Business Loan Prepayment Penalties: What Are They?

Business Loan Prepayment Penalties: What Are They?
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Since interest is how lenders make money, they’ll often assess fees, known as prepayment penalties, to borrowers who pay off their business loans ahead of schedule.

Although prepayment penalties don’t come with all loans, it’s important to know they exist. Not only can they influence your decision to pay off your loan early, but may also impact the overall cost of the business loan, especially for SBA and commercial real estate loans.

We’ll explore the types of small business loans that commonly have prepayment penalties, how much they are and when it may be worth paying the fee.

Key takeaways

  • Prepayment penalties are imposed by lenders when borrowers pay off a loan early.
  • SBA loans and commercial real estate loans often come with prepayment penalties.
  • Carefully reviewing loan agreements helps borrowers identify the presence of prepayment penalties.
  • Some online and alternative lenders may not have prepayment penalties.

A prepayment penalty is a business loan fee charged by a lender when a borrower pays off a loan before their term ends. In addition to business loans, lenders often charge prepayment fees for mortgages and auto loans.

This penalty is typically intended to compensate the lender for the loss of interest resulting from the early payoff. Lenders often calculate this fee based on a percentage of the loan balance.

You’ll likely face prepayment penalties with certain types of SBA loans, specifically 7(a) and 504 loans and commercial real estate loans.

SBA 7(a) loans

SBA 7(a) loans, which provide financing for small businesses unable to secure a conventional loan, come with prepayment penalties; however, this is only if the term is 15 years or more. The SBA prepayment penalties typically decrease over time, and they are triggered when 25 percent or more of your loan is paid off within the first, second or third year after disbursement. Beyond three years, no prepayment penalties will be assessed.

Loan year Prepayment penalty
One year after loan disbursement 5.00% of prepayment amount
Two years after loan disbursement 3.00% of prepayment amount
Three years after loan disbursement 1.00% of prepayment amount

SBA 504 loans

SBA 504 loans, commonly used for commercial real estate projects, can also have prepayment penalties. Loan terms are typically 10, 20 or 25 years, and penalties are imposed for early payoff within 10 years or less. The penalties usually also decrease over a 10 year period, with a higher percentage in the early years, and shrink over time.

Loan year Prepayment penalty
1 3.00%
2 2.70%
3 2.40%
4 2.10%
5 1.80%
6 1.50%
7 1.20%
8 .90%
9 .60%
10 .30%
11 and up 0.00%

Commercial real estate loans

Commercial real estate loans, which are used to purchase commercial properties, are another type of business loan with prepayment penalties. Depending on the lender, if the loan is paid off in full within a certain number of years, a prepayment penalty may be imposed. However, for some lenders, how long you’ve had the loan does not matter and any early payoff triggers the prepayment penalty.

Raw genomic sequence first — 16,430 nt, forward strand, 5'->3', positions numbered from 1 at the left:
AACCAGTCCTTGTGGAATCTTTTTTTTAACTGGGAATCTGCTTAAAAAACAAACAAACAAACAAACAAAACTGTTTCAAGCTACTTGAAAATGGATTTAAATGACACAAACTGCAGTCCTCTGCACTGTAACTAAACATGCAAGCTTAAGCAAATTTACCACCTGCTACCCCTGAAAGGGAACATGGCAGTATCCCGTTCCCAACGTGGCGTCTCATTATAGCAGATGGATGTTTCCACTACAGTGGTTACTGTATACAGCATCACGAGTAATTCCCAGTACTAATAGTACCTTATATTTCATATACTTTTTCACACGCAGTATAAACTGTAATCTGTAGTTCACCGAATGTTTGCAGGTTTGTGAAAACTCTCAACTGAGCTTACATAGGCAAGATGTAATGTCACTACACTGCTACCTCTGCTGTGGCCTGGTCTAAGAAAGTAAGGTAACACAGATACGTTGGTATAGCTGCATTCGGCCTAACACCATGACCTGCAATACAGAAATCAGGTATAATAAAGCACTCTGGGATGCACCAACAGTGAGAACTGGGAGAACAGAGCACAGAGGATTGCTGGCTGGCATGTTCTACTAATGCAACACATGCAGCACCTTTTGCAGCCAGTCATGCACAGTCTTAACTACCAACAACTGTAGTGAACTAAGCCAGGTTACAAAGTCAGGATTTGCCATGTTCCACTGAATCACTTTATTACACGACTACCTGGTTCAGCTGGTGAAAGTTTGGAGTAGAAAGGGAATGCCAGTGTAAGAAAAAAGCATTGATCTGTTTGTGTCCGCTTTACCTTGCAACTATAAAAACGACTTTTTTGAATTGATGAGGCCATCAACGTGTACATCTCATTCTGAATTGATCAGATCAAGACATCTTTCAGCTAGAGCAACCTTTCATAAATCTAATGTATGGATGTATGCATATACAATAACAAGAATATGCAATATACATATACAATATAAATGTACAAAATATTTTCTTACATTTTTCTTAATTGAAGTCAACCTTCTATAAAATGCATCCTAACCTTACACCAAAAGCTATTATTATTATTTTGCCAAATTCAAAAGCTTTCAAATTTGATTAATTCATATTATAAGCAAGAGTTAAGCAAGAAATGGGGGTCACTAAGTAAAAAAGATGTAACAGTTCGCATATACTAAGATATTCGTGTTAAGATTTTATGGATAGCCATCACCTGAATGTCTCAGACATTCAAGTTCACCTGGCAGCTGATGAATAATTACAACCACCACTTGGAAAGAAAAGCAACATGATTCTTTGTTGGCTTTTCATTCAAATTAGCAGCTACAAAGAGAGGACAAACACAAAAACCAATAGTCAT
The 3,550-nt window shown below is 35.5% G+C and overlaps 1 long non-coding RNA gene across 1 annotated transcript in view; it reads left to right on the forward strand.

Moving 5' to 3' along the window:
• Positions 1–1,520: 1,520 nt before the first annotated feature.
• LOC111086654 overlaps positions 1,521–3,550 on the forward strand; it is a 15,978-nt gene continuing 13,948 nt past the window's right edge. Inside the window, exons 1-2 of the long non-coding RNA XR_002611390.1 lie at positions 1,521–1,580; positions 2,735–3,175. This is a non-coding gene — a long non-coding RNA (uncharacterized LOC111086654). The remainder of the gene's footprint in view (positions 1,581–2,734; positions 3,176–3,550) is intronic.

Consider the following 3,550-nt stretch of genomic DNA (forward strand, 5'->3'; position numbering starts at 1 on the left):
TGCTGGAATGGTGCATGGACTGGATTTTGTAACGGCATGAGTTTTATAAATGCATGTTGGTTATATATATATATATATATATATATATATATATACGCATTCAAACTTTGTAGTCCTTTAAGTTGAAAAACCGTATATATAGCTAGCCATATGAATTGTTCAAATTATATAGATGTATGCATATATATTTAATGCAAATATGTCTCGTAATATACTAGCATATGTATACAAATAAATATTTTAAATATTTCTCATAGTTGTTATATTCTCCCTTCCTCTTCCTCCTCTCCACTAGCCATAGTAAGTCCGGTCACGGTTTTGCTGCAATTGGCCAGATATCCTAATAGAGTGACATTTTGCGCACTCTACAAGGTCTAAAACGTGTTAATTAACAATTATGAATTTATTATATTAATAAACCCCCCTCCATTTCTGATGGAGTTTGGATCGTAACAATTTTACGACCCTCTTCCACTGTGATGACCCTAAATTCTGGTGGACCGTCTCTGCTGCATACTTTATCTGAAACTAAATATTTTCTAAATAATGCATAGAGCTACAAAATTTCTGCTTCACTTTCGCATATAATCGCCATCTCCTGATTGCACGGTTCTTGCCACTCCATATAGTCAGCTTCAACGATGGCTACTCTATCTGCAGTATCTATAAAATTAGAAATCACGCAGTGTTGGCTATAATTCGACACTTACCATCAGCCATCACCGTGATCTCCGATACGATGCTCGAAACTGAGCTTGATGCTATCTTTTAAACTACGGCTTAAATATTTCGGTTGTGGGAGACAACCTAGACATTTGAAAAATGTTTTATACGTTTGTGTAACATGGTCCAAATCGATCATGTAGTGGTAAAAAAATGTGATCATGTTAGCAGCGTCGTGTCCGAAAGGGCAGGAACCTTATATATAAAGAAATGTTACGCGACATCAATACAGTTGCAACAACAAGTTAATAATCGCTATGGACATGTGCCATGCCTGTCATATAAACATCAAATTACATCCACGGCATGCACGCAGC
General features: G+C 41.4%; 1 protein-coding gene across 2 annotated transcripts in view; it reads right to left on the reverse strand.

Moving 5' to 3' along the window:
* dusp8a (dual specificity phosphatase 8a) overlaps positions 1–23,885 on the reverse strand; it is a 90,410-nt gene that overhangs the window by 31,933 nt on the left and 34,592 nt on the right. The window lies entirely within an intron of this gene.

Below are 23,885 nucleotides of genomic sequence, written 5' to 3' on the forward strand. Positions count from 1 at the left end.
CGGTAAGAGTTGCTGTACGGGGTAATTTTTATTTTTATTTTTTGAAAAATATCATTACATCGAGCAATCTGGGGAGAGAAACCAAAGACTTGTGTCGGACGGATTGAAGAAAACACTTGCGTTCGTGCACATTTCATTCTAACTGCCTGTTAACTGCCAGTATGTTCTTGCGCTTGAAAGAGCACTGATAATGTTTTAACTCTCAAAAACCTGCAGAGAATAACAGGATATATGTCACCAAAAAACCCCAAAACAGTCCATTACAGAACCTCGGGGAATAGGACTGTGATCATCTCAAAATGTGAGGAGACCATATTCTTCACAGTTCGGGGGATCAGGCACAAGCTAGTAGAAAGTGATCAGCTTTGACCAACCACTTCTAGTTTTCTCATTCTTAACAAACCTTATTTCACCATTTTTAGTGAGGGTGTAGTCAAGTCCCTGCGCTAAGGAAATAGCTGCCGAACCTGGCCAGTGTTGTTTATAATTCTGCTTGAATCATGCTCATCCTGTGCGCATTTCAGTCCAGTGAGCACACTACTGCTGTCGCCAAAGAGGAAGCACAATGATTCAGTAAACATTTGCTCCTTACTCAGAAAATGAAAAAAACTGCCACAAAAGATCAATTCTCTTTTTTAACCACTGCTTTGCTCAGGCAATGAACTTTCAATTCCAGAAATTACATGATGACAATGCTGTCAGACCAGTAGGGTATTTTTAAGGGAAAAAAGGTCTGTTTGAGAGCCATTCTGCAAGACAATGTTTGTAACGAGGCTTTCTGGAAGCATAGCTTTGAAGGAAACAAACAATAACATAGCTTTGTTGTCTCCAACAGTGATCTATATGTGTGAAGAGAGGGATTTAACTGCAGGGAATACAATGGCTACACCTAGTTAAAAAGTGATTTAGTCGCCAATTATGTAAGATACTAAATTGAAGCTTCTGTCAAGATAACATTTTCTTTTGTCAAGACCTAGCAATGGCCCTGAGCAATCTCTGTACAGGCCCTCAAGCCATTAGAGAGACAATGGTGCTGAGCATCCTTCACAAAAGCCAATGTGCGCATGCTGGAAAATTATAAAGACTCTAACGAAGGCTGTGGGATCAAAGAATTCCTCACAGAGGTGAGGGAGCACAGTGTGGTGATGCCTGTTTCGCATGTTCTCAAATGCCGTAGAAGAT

With some commercial real estate loans, a defeasance clause allows borrowers to avoid paying prepayment penalties by allowing them to replace their original collateral with a different asset.

If you’re applying for a business loan, you should inquire with the lender directly about prepayment penalties. However, if you’re further along in the process, carefully examine loan agreements before signing.

It’s possible to avoid prepayment fees by choosing an online and alternative lender, especially if you’re applying for a short-term or fast business loan. However, it is always best to review other fees or charges associated with these loans.

Bankrate insight

Some online lenders don’t have prepayment penalties, including:

That said, there are some exceptions. Fundbox waives only its weekly fees, and Live Oak waives prepayment penalties for loans with terms under 15 years.

While prepayment penalties may deter borrowers from paying off loans early, there are situations where it can benefit them to do so. Consider the following scenarios:

  • High interest rates: If the loan carries a high interest rate, the savings from early repayment may outweigh the prepayment penalty.
  • Improved cash flow: Early loan repayment can reduce monthly financial obligations and free up cash, providing more flexibility and improved cash flow.
  • Improved terms for future borrowing: Paying off a loan early may enhance creditworthiness, making it easier to secure future financing on more favorable terms.

The bottom line

As you hunt for the best business loan, it’s essential to understand the terms and conditions as well as carefully evaluate and compare your loan options to help you make an informed decision. Prepayment penalties impact your flexibility when it comes to repayment; however, there are advantages to paying off your loan early. If this is a smart move for your business, don’t let fees keep you from the benefits of early repayment.

  • Yes, business loans can be paid off early, but you want to review the loan agreement to determine if prepayment penalties apply.

  • SBA loans, including 7(a) and 504 loans, can have prepayment penalties, but the fees depend on how long you have had the loan.

  • Generally, business loan prepayment penalties are not tax deductible. However, you can consult with a tax professional to confirm if any of your business expenses are deductible.